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Transformative Works and Cultures Vol. 26

Transformative Works and Cultures has released No. 26.

The essays in this March 15, 2018, issue focus on Social TV Fandom and the Media Industries, guest edited by Myles McNutt.

This exciting issue contains essays about Sleepy Hollow, The 100, Wynonna Earp, and Twin Peaks: The Return fans and fan engagement. To discuss the “social” in “social TV,” contributors discuss use of Twitter, #hashtags, and emoticons. Also featured is an interview with Flourish Klink of Chaotic Good Studios.

The next issue of TWC, No. 27, is a guest-edited issue on Tumblr and Fandom. It will appear on June 15, 2018.

We welcome Symposium articles for our 10th anniversary issue, which focuses on the Future of Fandom.

TWC’s current calls for papers include the following issues (more info at Announcements):

  • General Issue with emphasis on The Future of Fandom, September 2018 (CLOSED, email us for Symposium)
  • Romance/Fans: Sexual Fantasy, Love, and Genre in Fandom, March 2019 (CLOSED, email us for Symposium)
  • Fans of Color, Fandoms of Color June 2019 (CLOSED, email us for Symposium)
  • Fan Fiction and Ancient Scribal Cultures, December 2019 (submissions due June 1, 2018)
  • Fan Studies Methodologies, March 2020 (submissions due January 1, 2019)
  • Fandom and Politics, June 2020 (submissions due January 1, 2019)

We accept on a rolling basis submissions for our general issues, which always appear on September 15.

5 Things an OTW Volunteer Said

Five Things Cosette Said

Every month or so the OTW will be doing a Q&A with one of its volunteers about their experiences in the organization. The posts express each volunteer’s personal views and do not necessarily reflect the views of the OTW or constitute OTW policy. Today’s post is with Cosette, who volunteers as a coder for the Accessibility, Design, and Technology (AD&T) Committee.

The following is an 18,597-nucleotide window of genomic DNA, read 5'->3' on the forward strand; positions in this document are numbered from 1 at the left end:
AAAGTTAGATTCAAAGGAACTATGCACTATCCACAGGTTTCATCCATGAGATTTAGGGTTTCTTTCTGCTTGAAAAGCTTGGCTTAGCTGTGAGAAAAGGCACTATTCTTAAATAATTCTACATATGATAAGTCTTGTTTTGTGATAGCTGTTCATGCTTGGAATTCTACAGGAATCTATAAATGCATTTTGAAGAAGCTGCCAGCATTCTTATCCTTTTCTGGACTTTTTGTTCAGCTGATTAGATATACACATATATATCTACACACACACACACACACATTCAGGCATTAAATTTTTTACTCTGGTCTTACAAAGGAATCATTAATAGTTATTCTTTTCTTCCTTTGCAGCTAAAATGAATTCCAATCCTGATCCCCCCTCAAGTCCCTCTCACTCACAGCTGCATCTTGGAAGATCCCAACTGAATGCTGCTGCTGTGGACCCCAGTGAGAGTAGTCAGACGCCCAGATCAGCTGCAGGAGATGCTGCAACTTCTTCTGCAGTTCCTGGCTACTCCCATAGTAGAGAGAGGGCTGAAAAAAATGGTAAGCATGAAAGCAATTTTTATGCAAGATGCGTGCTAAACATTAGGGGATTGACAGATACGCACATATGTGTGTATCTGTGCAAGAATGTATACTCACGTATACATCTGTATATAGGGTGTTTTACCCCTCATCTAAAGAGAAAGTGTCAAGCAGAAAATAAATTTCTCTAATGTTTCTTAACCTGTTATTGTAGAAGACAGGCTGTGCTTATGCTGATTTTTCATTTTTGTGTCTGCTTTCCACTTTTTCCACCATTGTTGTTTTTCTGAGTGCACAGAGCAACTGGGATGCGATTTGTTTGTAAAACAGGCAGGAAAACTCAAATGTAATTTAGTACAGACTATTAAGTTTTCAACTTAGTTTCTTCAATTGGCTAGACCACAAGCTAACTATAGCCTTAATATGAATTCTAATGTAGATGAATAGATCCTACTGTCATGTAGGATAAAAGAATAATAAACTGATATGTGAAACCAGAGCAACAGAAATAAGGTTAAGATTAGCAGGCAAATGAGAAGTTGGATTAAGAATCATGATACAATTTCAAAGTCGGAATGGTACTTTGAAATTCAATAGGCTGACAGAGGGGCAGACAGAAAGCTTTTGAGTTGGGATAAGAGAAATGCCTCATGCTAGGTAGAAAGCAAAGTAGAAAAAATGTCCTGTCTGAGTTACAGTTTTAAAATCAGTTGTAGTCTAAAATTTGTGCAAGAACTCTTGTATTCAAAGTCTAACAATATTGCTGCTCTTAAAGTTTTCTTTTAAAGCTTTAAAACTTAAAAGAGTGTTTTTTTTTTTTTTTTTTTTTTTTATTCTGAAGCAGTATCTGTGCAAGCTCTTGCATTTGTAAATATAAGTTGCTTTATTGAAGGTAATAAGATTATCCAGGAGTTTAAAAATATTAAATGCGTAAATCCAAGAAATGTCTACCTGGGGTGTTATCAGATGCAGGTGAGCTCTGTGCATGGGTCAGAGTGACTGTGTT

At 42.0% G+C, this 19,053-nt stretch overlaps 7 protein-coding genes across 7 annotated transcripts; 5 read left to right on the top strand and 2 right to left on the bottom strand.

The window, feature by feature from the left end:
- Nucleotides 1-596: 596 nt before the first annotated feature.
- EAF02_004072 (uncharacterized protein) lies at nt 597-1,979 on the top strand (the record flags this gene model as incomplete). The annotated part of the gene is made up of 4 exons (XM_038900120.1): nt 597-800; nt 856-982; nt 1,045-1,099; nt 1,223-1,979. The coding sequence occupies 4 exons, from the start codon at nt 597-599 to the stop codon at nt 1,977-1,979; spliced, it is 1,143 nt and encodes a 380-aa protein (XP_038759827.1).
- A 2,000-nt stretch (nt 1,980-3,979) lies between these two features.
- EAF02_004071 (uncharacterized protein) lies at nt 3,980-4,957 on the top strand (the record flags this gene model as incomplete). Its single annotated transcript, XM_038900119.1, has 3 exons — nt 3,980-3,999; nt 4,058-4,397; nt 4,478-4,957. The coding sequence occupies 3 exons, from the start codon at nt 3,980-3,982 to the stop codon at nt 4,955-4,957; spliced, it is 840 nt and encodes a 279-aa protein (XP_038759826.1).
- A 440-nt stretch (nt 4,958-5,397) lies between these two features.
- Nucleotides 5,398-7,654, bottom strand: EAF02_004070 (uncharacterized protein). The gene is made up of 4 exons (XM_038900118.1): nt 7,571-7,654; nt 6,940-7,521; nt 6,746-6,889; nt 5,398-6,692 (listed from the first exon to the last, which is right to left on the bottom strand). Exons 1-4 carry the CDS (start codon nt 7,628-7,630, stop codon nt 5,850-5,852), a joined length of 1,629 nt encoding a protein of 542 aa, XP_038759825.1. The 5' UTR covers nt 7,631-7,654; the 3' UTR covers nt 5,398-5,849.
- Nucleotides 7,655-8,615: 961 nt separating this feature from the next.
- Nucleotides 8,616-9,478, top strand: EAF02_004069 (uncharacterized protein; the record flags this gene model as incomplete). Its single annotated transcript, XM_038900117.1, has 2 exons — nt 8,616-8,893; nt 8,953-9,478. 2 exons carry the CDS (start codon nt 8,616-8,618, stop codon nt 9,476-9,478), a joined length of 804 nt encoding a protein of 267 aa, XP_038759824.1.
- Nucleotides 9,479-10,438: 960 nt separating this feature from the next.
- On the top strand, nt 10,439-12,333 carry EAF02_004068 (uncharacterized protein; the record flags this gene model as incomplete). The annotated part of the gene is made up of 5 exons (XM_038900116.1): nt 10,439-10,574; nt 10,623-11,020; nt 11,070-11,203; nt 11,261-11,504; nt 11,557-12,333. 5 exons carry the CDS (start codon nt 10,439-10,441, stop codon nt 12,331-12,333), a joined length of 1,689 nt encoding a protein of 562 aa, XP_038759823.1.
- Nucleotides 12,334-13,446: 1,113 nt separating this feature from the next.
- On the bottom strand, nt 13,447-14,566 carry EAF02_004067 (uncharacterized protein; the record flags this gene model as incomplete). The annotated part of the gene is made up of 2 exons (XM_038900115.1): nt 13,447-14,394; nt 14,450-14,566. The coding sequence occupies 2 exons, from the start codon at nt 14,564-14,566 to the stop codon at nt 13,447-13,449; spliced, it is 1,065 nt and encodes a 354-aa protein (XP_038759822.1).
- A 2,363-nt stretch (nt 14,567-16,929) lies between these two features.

How does what you do as a volunteer fit into what the OTW does?

As an AD&T coding volunteer, I work with the open-source code that powers AO3. Coders are recruited to fix bugs, write tests, and develop features. We also work side by side with testing volunteers, to ensure the changes we’ve made to the code won’t cause anything to catch fire.


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Are You Concerned About Net Neutrality?

In recent weeks, OTW Legal has gotten some questions about net neutrality in the United States. Net neutrality is the principle that Internet Service Providers (ISPs) should treat all data on the Internet the same way, without discriminating or charging differently by user, content, website, platform, application, type of attached equipment, or method of communication. There’s been some recent activity surrounding net neutrality regulations that fans may want to know about.

Last week, the U.S. Federal Communications Commission (FCC) released a proposal that would severely reduce net neutrality requirements in the United States. The FCC is currently in charge of regulating broadband internet access services in the U.S., and FCC rules currently forbid ISPs from, for example, blocking or “throttling” access to lawful content, prioritizing access to content based on payment, or requiring consumers to pay more for access to certain content or services. The new FCC proposal would retain existing transparency rules, but would roll back prohibitions–effectively permitting ISPs to engage in blocking, throttling, paid prioritization, and other interfering behaviors. (more…)